Vicenza in Lirica 2021 Review: Betulia Liberata
A Young Cast Successfully Brings The Young Mozart’s Oratorio To LifeBy Alan Neilson
(Photo: Francesco Dalla Pozza)
Vicenza in Lirica opened last season’s program with a successful performance of Vivaldi’s oratorio “Juditha Triumphans,” a story from the book of Judith contained in the Apocrypha. The city of Bethulia is surrounded by its Assyrian enemies, and its leaders are too frightened to react. Judith, therefore, takes matters into her own hands. She sneaks into the enemy camp and seduces Holofernes, the Assyrian leader, and then murders him by cutting off his head. His death gives the Israelites strength, and they defeat their enemies. It is a fine tale, one tailor-made to capture the public imagination.
It comes as no surprise, therefore, that Vivaldi has not been the only composer to set the story as an oratorio. The librettist Metastasio wrote his version entitled “Betulia Liberata” in 1734, which at least 30 composers have set to music, including the 15-year-old Mozart in 1771. And it was Mozart’s “Betulia Liberata” with which Vicenza in Lirica decided to open this year’s program.
The Perfect Venue
The venue, as for most of the festival events, was Andrea’s Palladio’s stunning Teatro Olimpico, with its fixed set, designed by Vincenzo Scamozzi, which has been in place since the theater opened in 1585. For this performance, the orchestra and soloists were placed on the stage in front of the set, with the chorus situated in the pit. The audience is seated in a semi-circular auditorium, on steeply raked steps surrounded by classical statues and columns.
A Young, Talented Cast
The company’s Artistic Director Andrea Castello has termed the theme for the festival “L’Opera è Giovane” and in that spirit brought together a relatively young, but talented cast for the performance, supported by the Coro Iris Ensemble and the Orchestra di Padova e del Veneto under the musical direction of Marco Comin.
Contralto Alessandra Visentin, who possesses an alluring, distinctive voice that is able to draw in the listener, was cast as Giuditta. It is a role packed with opportunities for displaying a contralto’s talent, with extensive passages of recitatives and two attractive arias. Her first aria “Del pari infeconda” in which Giuditta encourages the people to have faith in God is a light, attractive piece, which Visentin’s wonderfully dark-colored palette, gentle phrasing, and easy coloratura brought splendidly to life. The second aria “Prigionier, che fa ritorno” was less successful, mainly because she was unable to impose herself upon the orchestra. And although she still captured the attention with the beauty of her voice, she was also a little tentative in expressing her emotions, which could have been more expansive. However, she dealt well with the demanding amount of recitative which she delivered with the necessary level of expressivity, in which she again made excellent use of the darker colors from her palette.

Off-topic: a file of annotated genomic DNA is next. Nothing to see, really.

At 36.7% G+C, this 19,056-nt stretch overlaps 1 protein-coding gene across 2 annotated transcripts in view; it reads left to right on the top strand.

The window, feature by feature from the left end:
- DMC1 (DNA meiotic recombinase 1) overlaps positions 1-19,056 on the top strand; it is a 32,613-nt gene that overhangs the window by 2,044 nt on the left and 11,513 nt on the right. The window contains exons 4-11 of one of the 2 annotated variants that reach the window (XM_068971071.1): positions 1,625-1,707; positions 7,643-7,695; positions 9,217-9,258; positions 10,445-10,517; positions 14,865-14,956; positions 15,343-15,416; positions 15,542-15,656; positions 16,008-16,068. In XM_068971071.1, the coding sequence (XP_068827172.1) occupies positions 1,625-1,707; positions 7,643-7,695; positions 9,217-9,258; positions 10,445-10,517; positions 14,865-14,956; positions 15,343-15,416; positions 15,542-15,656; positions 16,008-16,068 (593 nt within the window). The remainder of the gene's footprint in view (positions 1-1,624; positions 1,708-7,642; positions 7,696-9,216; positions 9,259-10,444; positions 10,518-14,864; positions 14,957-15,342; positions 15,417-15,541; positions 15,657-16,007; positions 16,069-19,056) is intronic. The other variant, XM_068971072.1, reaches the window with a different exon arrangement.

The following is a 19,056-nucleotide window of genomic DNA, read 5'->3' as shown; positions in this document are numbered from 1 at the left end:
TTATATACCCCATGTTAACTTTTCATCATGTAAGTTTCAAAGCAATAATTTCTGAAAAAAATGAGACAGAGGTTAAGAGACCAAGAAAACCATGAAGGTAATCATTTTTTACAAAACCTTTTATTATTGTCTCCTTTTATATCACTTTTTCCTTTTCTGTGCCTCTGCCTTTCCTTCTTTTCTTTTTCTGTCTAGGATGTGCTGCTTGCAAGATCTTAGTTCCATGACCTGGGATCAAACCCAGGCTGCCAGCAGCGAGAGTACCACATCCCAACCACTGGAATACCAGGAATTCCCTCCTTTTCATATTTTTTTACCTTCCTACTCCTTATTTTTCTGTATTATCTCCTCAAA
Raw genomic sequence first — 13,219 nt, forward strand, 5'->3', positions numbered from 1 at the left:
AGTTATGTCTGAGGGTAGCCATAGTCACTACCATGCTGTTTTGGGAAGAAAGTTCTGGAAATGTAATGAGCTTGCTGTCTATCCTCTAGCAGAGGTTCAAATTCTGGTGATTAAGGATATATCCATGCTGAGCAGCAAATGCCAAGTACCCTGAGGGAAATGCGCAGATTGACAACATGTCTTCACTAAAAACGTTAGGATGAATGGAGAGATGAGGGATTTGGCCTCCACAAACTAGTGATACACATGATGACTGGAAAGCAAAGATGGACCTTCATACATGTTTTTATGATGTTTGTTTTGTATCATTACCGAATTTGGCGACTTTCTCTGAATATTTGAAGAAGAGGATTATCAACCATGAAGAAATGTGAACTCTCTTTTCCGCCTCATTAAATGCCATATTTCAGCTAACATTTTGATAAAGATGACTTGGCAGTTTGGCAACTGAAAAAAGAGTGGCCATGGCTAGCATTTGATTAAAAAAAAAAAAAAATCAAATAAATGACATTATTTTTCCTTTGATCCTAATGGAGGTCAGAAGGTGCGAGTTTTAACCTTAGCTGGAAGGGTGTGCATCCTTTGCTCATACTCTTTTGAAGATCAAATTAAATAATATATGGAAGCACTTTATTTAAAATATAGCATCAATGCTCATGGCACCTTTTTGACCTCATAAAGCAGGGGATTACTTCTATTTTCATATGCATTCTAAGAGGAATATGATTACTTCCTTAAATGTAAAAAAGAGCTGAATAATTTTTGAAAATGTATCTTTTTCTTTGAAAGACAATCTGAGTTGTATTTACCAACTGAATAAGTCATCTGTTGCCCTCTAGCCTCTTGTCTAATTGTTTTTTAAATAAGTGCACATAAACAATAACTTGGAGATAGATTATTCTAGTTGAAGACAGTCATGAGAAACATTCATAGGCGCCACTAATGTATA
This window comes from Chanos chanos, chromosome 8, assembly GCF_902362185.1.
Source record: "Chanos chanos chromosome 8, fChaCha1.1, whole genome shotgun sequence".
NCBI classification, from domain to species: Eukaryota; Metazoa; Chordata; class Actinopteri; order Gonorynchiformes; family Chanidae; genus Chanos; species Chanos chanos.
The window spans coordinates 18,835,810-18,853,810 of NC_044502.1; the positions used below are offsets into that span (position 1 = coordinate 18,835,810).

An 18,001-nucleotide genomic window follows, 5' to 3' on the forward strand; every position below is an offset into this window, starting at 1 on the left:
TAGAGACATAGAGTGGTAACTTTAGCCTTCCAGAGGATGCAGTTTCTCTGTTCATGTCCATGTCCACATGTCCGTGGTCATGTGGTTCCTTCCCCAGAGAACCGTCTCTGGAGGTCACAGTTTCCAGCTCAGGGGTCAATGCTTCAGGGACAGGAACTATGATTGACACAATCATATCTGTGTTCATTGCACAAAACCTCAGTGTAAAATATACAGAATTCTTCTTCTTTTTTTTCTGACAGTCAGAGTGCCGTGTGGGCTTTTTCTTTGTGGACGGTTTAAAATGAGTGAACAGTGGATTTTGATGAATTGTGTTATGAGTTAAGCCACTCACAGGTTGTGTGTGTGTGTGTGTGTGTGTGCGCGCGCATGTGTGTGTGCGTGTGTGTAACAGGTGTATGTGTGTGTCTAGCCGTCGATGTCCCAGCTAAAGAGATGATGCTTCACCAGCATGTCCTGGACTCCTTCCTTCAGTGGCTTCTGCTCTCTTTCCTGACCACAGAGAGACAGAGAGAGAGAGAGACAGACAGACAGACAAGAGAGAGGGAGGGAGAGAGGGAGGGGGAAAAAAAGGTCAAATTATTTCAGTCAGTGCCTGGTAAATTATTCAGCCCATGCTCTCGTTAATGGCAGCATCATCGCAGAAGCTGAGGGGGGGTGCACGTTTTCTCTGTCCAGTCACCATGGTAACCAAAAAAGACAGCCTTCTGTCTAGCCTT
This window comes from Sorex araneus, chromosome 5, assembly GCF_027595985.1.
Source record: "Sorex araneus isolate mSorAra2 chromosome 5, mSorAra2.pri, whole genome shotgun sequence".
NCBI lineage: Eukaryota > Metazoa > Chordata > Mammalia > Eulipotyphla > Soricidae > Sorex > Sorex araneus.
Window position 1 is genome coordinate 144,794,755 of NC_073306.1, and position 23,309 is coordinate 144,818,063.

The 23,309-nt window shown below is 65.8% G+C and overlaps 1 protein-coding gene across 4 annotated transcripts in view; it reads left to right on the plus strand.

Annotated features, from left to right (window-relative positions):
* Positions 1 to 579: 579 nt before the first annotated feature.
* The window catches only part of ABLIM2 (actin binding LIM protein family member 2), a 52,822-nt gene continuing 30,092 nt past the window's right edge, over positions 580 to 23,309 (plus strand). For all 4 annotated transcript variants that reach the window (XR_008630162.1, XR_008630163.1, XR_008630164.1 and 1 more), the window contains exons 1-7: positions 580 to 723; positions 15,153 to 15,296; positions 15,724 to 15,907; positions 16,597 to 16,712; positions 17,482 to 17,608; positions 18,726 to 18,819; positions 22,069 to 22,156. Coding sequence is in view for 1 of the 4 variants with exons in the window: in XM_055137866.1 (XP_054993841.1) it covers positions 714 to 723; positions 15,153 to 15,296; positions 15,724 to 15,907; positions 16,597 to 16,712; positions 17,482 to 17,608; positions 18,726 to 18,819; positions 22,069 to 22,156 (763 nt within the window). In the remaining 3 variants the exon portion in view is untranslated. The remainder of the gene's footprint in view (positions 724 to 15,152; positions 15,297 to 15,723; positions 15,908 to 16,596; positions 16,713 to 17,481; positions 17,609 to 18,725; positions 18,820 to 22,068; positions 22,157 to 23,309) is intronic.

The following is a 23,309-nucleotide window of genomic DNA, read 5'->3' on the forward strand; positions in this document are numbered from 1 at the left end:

In the role of Ozia was an impressive Nile Senatore. He describes his voice as a tenore contraltino, a tenor which is able to sustain a high tessitura. There was much to admire in his performance, especially his willingness to take risks which, more often than not, elevated the level of his presentation. Even in his first aria “D’ogni colpa la colpa maggiore” he was taking audacious leaps, delivering exciting coloraturas and fashioning imaginative and delicate embellishments. Moreover, none of it was done for pure display, rather it was all intelligently developed to heighten the expressive quality of his singing, and it was never heavy-handed, everything was done with a degree of subtlety to ensure the delicacy of his phrasing was not disrupted. The aria “Se Dio veder tu vuoi” was wonderfully expressed, in which his nuanced phrasing, his delicate caressing of the words, and the way he wove coloraturas of sweet delicacy and complexity were a delight. At other times, however, and particularly for the recitatives, he was capable of unleashing full-blooded outbursts. Did he push the voice too far on occasions? Certainly, but the cost was a small price to pay for such a thoughtful and successful performance.